Valerie Naidoo- UK based Author
Date : 12 September 2014
Interview questions: Mrs S. Thakur Rajbansi- MF Leader
1. After spending just over 2 decades in the pharmaceutical industry what inspired you to step into politics, hence becoming the leader of MF January in 2012?
I grew up in rural Kwa-Zulu Natal, in the 1960’s-1980’s.
As a child , I lead a carefree life, playing with neighbouring African children.
In primary school, I was fascinated by debates and lead the school debating team.
In high school, my passion for debates, broadened reading and world knowledge grew; as I lead both the junior, then senior debating teams.
I enjoyed the Jan Hofmeyer Freedom speech contests in the 1980’s, when South African politics was volatile. This platform gave me the freedom to speak about racism and inequality.
I lost my dad when I was 17 years old and being the eldest of six girls with my mother, not highly educated; I had to adhere to the advice my dad had given me; that was; to stay out of politics, not study law but become a doctor, if I wanted to care for people. However, my dad told me that knowledge was a girl’s best weapon.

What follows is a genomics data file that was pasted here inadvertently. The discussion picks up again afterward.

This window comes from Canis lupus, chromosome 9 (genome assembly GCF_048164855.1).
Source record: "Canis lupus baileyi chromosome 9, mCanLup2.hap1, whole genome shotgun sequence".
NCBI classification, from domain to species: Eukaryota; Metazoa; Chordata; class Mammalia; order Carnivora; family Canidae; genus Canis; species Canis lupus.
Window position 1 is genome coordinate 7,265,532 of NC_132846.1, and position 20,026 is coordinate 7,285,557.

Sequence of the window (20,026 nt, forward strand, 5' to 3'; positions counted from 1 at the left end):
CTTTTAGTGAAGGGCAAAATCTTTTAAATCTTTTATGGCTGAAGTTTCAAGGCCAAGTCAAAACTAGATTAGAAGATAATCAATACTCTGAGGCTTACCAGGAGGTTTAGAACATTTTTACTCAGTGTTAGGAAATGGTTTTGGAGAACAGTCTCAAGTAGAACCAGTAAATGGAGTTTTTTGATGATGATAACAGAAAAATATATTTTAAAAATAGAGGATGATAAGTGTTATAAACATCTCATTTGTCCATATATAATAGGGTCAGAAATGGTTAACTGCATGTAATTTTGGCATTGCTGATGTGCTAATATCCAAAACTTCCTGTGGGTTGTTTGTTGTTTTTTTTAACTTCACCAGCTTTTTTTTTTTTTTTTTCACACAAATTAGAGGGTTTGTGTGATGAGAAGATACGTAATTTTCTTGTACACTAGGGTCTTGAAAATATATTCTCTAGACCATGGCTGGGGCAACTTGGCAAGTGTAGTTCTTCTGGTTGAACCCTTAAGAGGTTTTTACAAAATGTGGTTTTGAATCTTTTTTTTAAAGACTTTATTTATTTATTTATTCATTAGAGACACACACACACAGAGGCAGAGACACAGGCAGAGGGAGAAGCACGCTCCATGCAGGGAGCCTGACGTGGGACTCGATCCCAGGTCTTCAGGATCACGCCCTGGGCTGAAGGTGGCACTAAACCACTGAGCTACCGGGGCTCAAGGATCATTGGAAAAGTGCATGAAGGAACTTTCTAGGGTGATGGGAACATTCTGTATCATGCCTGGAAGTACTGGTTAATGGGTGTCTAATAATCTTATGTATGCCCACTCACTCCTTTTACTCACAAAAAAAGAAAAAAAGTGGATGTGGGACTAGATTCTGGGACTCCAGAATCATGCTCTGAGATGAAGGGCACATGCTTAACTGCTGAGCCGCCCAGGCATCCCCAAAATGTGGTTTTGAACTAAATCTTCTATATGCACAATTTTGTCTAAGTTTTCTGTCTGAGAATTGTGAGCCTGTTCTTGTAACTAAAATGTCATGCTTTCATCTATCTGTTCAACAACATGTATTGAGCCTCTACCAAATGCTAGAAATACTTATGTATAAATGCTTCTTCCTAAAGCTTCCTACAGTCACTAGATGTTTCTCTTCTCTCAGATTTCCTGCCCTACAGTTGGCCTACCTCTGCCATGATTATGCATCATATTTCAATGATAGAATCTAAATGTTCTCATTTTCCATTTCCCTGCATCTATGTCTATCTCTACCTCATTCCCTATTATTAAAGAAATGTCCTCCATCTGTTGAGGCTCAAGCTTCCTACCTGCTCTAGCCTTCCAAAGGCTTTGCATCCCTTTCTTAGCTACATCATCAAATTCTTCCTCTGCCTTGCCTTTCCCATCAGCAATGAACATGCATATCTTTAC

At Westville, I kept away from active politics in the 1980’s.
I decided to do pharmacy, where I could speak more to patients and empower them towards a healthy lifestyle.
My school debates had already attracted me to great political role models like Eleanor and Theodore Rooseveld; J.F . Kennedy ; Indira Ghandi ; Golda Meir , Magaret Thatcher and Mohammed Gaddafi.
In my fourth year of community retail pharmacy in Phoenix; I became concerned with the plight of patients who were chronically on, over the counter medication , for headaches and minor aches and pains.
I realised on doing home deliveries of medicines ;that the socio-economic home conditions were indicators of poverty , low levels of education, unemployment ;larger issues of inequality and social ills; which needed another intervention.
I once again became deeply attracted to my first passion of politics; with the aim to develop the community on a human scale including other physical basic needs of housing, lights, water and facilities.
I was outspoken and embarked on numerous social responsibility programs in the Phoenix community of almost 283641 people (census 2011); so much so, that represented political parties in Phoenix approached me to fight the local government elections in 1996.